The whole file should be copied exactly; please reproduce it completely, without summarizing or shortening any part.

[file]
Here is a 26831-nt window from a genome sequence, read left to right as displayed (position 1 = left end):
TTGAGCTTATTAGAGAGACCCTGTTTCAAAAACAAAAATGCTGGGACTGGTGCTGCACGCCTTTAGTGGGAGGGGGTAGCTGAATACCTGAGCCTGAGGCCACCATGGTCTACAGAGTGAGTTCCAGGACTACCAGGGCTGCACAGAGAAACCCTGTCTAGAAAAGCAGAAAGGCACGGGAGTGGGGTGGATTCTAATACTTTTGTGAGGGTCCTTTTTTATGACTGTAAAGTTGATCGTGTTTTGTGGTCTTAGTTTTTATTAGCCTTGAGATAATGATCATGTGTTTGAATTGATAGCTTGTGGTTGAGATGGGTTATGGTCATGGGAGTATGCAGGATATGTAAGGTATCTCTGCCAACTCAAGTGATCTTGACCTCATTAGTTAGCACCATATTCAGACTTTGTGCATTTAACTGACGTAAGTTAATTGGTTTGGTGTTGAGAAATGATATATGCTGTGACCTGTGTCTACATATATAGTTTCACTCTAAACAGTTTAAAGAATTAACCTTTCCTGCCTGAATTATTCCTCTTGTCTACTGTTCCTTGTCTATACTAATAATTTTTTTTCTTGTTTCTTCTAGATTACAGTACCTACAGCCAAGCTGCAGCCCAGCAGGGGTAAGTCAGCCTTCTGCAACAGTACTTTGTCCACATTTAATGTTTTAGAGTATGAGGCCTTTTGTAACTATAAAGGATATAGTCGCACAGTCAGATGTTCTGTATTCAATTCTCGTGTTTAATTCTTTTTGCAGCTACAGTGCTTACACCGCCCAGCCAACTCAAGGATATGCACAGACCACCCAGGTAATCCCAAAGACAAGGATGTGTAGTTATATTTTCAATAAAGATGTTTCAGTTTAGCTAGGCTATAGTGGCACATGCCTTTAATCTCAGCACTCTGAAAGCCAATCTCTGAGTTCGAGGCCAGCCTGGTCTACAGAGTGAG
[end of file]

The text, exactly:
Here is a 26831-nt window from a genome sequence, read left to right as displayed (position 1 = left end):
TTGAGCTTATTAGAGAGACCCTGTTTCAAAAACAAAAATGCTGGGACTGGTGCTGCACGCCTTTAGTGGGAGGGGGTAGCTGAATACCTGAGCCTGAGGCCACCATGGTCTACAGAGTGAGTTCCAGGACTACCAGGGCTGCACAGAGAAACCCTGTCTAGAAAAGCAGAAAGGCACGGGAGTGGGGTGGATTCTAATACTTTTGTGAGGGTCCTTTTTTATGACTGTAAAGTTGATCGTGTTTTGTGGTCTTAGTTTTTATTAGCCTTGAGATAATGATCATGTGTTTGAATTGATAGCTTGTGGTTGAGATGGGTTATGGTCATGGGAGTATGCAGGATATGTAAGGTATCTCTGCCAACTCAAGTGATCTTGACCTCATTAGTTAGCACCATATTCAGACTTTGTGCATTTAACTGACGTAAGTTAATTGGTTTGGTGTTGAGAAATGATATATGCTGTGACCTGTGTCTACATATATAGTTTCACTCTAAACAGTTTAAAGAATTAACCTTTCCTGCCTGAATTATTCCTCTTGTCTACTGTTCCTTGTCTATACTAATAATTTTTTTTCTTGTTTCTTCTAGATTACAGTACCTACAGCCAAGCTGCAGCCCAGCAGGGGTAAGTCAGCCTTCTGCAACAGTACTTTGTCCACATTTAATGTTTTAGAGTATGAGGCCTTTTGTAACTATAAAGGATATAGTCGCACAGTCAGATGTTCTGTATTCAATTCTCGTGTTTAATTCTTTTTGCAGCTACAGTGCTTACACCGCCCAGCCAACTCAAGGATATGCACAGACCACCCAGGTAATCCCAAAGACAAGGATGTGTAGTTATATTTTCAATAAAGATGTTTCAGTTTAGCTAGGCTATAGTGGCACATGCCTTTAATCTCAGCACTCTGAAAGCCAATCTCTGAGTTCGAGGCCAGCCTGGTCTACAGAGTGAG